A special World War I film premieres during Milwaukee Armed Forces Week (AFW), chronicling the story of thousands of Wisconsin National Guard Soldiers who answered the national call and served with the 32nd “Red Arrow” Division.

Milwaukee Armed Forces Week returns to southeastern Wisconsin from May 13 to 18, with the goal of increasing awareness about today’s military and pay tribute to the nation’s generations of veterans. Given the “Red Arrow” nickname for its tenacity in piercing the enemy line, the 32nd Infantry Division primarily served during World War I and World War II, with its origins rooted in the Iron Brigade from the American Civil War.

“Dawn of the Red Arrow” details how Milwaukee’s sons emerged as one of the most battle-hardened and decorated American divisions during WWI. The men forged in battle a powerful symbol of their service and sacrifice that still resonates throughout Wisconsin today.

Those soldiers returned to Wisconsin 100 years ago this month, and marched in Milwaukee’s Red Arrow Day welcome home parade held on June 6, 1919 along Wisconsin Avenue. The documentary tells its story through the words, photographs, and film of the soldiers who served. The project team reviewed autobiographies, soldier diaries, letters, personal photographs, as well as recorded interviews with Red Arrow veterans. These were found at the Wisconsin Veterans Museum, Wisconsin National Guard Museum, and also among personal items still held by relatives.

“The documentary is a Wisconsin story. It is the story of how Wisconsin’s communities sent 15,000 Wisconsin National Guardsmen to augment the U.S. Army for World War I,” said Major Brian J. Faltinson, historian for the Wisconsin National Guard. “These 15,000 men who lived and worked in just about every city in Wisconsin, all volunteered to serve knowing that they would be sent overseas to fight in the most devastating war fought up to that point in time.”

Communities across the state of Wisconsin supported their National Guard Soldiers, and the state ensured that every Guardsmen had the basic equipment needed to go off to war. While it seems a proactive approach by today’s view, such a process was not the standard at the time. There are anecdotes across the country of young men training in civilian clothes with wooden rifles.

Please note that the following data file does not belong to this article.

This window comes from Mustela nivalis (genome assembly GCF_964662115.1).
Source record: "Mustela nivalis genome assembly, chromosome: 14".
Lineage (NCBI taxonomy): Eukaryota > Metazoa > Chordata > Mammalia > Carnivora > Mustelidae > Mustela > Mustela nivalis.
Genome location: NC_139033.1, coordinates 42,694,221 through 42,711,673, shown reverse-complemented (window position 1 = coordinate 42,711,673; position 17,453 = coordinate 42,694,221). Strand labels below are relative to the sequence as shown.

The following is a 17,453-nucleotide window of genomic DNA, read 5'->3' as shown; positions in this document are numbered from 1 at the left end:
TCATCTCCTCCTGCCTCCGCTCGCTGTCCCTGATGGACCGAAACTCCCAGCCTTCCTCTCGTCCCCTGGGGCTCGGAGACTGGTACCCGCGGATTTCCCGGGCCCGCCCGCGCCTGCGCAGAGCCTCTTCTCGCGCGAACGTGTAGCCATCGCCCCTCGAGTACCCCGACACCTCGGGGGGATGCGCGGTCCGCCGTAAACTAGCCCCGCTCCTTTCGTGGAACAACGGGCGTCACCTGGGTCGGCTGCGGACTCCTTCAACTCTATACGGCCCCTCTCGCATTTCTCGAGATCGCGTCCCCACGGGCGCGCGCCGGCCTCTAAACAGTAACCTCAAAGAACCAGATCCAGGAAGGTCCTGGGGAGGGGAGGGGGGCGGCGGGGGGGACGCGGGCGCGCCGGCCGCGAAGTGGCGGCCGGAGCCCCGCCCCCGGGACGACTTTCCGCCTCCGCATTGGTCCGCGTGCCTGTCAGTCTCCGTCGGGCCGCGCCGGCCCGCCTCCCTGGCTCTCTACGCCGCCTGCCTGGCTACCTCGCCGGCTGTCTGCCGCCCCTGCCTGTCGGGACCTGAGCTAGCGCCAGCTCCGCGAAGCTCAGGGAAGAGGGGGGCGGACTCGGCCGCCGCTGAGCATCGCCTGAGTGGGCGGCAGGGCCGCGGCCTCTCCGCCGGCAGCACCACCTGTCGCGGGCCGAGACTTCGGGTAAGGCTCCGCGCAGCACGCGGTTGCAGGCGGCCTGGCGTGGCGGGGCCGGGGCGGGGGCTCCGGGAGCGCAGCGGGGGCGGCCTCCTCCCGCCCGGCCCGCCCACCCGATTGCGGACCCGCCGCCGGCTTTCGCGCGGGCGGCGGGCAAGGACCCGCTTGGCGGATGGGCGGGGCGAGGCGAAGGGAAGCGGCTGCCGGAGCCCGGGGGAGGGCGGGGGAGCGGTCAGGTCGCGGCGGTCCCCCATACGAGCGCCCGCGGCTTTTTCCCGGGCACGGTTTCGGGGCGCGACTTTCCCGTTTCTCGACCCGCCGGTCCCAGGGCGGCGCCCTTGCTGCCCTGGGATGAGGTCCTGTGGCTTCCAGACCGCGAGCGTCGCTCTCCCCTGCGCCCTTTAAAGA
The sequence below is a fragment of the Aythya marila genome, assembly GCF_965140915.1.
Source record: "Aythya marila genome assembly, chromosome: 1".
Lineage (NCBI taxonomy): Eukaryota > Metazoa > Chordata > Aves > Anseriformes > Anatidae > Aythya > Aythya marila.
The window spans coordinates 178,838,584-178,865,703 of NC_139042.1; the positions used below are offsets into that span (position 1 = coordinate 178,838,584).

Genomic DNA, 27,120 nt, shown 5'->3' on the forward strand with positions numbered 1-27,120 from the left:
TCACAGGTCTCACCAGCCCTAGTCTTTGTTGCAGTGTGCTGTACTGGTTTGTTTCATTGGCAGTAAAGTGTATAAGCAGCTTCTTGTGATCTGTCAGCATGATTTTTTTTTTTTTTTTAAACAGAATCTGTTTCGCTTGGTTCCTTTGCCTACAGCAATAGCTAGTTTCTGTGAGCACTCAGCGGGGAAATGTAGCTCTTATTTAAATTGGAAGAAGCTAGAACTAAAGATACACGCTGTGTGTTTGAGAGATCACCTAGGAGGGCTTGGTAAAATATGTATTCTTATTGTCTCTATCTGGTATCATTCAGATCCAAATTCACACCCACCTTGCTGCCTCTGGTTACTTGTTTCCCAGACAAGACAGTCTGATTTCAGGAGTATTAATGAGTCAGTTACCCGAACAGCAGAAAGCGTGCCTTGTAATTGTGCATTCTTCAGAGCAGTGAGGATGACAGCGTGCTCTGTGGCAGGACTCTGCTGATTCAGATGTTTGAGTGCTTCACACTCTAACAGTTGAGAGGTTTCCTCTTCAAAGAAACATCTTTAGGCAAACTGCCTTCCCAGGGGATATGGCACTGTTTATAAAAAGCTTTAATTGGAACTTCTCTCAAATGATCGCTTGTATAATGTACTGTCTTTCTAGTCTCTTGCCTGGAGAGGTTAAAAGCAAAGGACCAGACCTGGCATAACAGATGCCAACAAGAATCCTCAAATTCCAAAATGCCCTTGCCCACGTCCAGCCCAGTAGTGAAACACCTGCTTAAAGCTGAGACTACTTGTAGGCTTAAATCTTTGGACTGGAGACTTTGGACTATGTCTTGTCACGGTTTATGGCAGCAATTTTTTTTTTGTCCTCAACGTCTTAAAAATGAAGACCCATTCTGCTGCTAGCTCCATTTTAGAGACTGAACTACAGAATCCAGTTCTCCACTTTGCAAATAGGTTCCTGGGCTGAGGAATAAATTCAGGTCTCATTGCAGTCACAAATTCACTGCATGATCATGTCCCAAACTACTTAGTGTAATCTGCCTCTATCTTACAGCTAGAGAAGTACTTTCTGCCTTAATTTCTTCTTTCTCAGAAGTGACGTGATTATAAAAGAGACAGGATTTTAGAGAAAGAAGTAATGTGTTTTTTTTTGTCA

Wisconsin communities also contributed financially and with other means of support. Many employers matched the difference in pay between a Guard member’s civilian job and Army pay. In about four months, the state pulled together 15,000 people to serve. In April 1917, the Wisconsin National Guard only numbered about 5,000, and it grew to 15,000 by August.

“All recruiting was local and it was truly people joining so they could serve with their friends and neighbors,” said Major Brian Faltinson. “When I was walking the division’s battlefields in France, I gained a sense of the tremendous military accomplishment the Red Arrow division achieved. The division fought in some of the toughest actions encountered by the U.S. during the war and it accomplished every mission.”

The National Archives provided access to the division’s war records, as well as hundreds of photographs and hours of film. The U.S. Army Center of Military History was the source of multiple unit histories and information of the 32nd’s major battles.

Three professors, Dr. Julius Ruff from Marquette, Dr. Rebecca Matzke from Ripon College, and Dr. John Hall from the University of Wisconsin-Madison, recorded interviews that added a greater perspective for understanding how important the 32nd Division was to Wisconsin, and how it contributed to American victory in Europe.

The film is the culmination of a two-year campaign by the Wisconsin National Guard to honor those soldiers who laid the foundation for the organization’s record of excellence, while serving the United States and Wisconsin. It runs 80 minutes and will be followed by a brief question and answer session with the film production team.

“The Wisconsin National Guard, as it serves Wisconsin and the nation today, is the direct descendant of those soldiers who fought in World War I with the Red Arrow,” added Major Faltinson. “Today we live in every zip code in the state and serve in armories located in nearly 70 cities. Wisconsin National Guard Soldiers work in every career field and are part of our community fabric. They also remain always ready to set that life aside so they can serve the state in times of emergency here at home and support the U.S. military in its operations around the world. The 32nd Division in World War I is the birth of the modern Wisconsin National Guard.”

For Veterans Day 2018, the 100th anniversary of the ending of WWI on November 11, 1918, the Red Arrow Club of Milwaukee represented the Grand Marshal for the annual parade. The Milwaukee County War Memorial will host the screening of “Dawn of the Red Arrow” on May 14 at 7:00 p.m., admission to the film is free and open to the public.

© Vintage Photo

Dawn of the Red Arrow and U.S. Army Signal Corps

Lee Matz